Freeing Our Tongues Historian Ira Berlin thinks perhaps the time has come for all America to take the awkward step to talk about, understand and accept responsibility for slavery.

November 02, 1998|By Arthur Hirsch | Arthur Hirsch,SUN STAFF

The peculiar American institution makes for peculiar American conversation, or more likely none at all. American slavery defies cogent dialogue, stirs a muddle of denial, rage, shame, embarrassment, confusion.

Ira Berlin, history professor at the University of Maryland, College Park, and authority on American slavery, has heard all that. Time after time he has seen historical fact drowned by emotion, political opportunism. He goes on, nonetheless -- writing, studying, teaching. An oceanographer in the depths of a treacherous karmic sea.

"We don't really have a language to talk about slavery," says Berlin. "Black and white don't talk to each other very much. This is a subject of great sensitivity. We don't have a language to do it. So people are not sure whether to raise the subject is to shame people, is to embarrass people, is to reveal something about yourself. You know, some horrible faux pas."

Berlin, 57, has his name on two recently published additions to the national conversation, such as it is.

He has written a book called "Many Thousands Gone: The First Two Centuries of Slavery in North America." He also is one of three editors of a book/cassette tape set of oral history called "Remembering Slavery," much of which consists of former slaves telling their stories in interviews conducted under the auspices of the Depression-era Works Prog- ress Administration. The historic sweep of "Many Thousands Gone" and the tight focus of "Remembering Slavery" together show the lives of individual slaves and the ways in which their travails continue to influence how Americans think about race.

A 'social construct'

In the prologue of "Many Thousands Gone," Berlin writes that it "has become fashionable to declare that race is a social construct." That is, a product not of biology but life circumstance. The notion has been widely accepted in an abstract sense, especially on college campuses, but it does not seem to affect the way black and white people deal with or perceive each other.

"I'm perfectly comfortable with the idea that race is a social construct," he says in an interview at his office. "What I think is missing is that we assert that but we don't prove it. And when we don't prove it, then people don't accept it."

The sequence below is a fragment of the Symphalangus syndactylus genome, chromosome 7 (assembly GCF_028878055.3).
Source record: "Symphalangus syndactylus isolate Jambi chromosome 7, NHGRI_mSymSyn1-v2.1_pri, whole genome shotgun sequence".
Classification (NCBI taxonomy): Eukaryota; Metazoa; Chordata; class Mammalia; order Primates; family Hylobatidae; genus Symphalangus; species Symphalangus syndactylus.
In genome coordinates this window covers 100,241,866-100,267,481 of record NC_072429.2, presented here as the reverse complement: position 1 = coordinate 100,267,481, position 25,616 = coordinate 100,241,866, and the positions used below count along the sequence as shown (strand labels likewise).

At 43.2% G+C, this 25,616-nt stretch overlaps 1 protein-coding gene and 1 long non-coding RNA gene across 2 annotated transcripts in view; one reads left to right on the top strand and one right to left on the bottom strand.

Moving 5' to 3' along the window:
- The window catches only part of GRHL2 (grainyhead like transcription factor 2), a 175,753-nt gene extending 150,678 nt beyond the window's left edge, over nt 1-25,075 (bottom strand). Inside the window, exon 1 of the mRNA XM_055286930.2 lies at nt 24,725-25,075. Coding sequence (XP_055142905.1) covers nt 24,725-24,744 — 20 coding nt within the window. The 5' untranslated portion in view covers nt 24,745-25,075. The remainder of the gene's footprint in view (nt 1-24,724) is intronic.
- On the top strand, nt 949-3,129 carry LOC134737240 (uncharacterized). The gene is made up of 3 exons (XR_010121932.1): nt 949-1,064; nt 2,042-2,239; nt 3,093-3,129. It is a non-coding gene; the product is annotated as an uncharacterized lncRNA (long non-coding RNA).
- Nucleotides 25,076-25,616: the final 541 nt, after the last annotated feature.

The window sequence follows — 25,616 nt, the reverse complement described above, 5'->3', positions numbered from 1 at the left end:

To illustrate the point if not "prove" it, Berlin has amassed exhaustive detail in "Many Thousands Gone," one of 15 books on slavery he has either written, edited or co-edited since the early 1970s. The book shows that North American slavery, notwithstanding the violence that sustained it, often allowed slaves some room for negotiation with their owners, a measure of economic independence and dignity. Even within the confines of a system of oppressive, there was not one "slave life," but many.

Without minimizing the horrors of the institution, "Many Thousands Gone" shows that in slavery, relationships varied from one historical moment to the next, from one part of the continent to another, from town to countryside. Berlin's purpose is not to put a soft edge on slavery, but to show how relationships between the races flowed from the economic and social situation.

"It seems to me in understanding the details of those on-the-ground struggles, ultimately that's where an appreciation of how circumstances define race comes out," says Berlin.

Forces of history

Not only was the ideology of black inferiority used to justify the brutality of the Southern plantation system, but slavery shaped racial attitudes in more subtle ways. In the North in the middle to late 1700s, slavery expanded, triggering more restrictions on freeing slaves. The free black population grew smaller and less prosperous, "and white Northerners slipped into the practice of equating bondage with blackness. Northern lawmakers reinforced that presumption by circumscribing the liberty of free blacks."

Using an array of historical records and secondary sources -- much of it accumulated in the course of 30 years' research -- "Many Thousands Gone" portrays slave lives in the context of their time, subject to forces of history. He organizes his study by slave generations, identifying the "Charter Generations," "Plantation Generations" and "Revolutionary Generations" spanning the early 17th through the early 19th centuries.

The book presents two broad categories of slave cultures: societies with slaves, in which slavery is one form of labor among many; and slave societies, in which slavery is the center of economic production and the master-slave relationship becomes a model for other social relationships. Slave society, represented by the plantation cultures that arose around tobacco, cotton and rice, was far more brutalizing than society with slaves.

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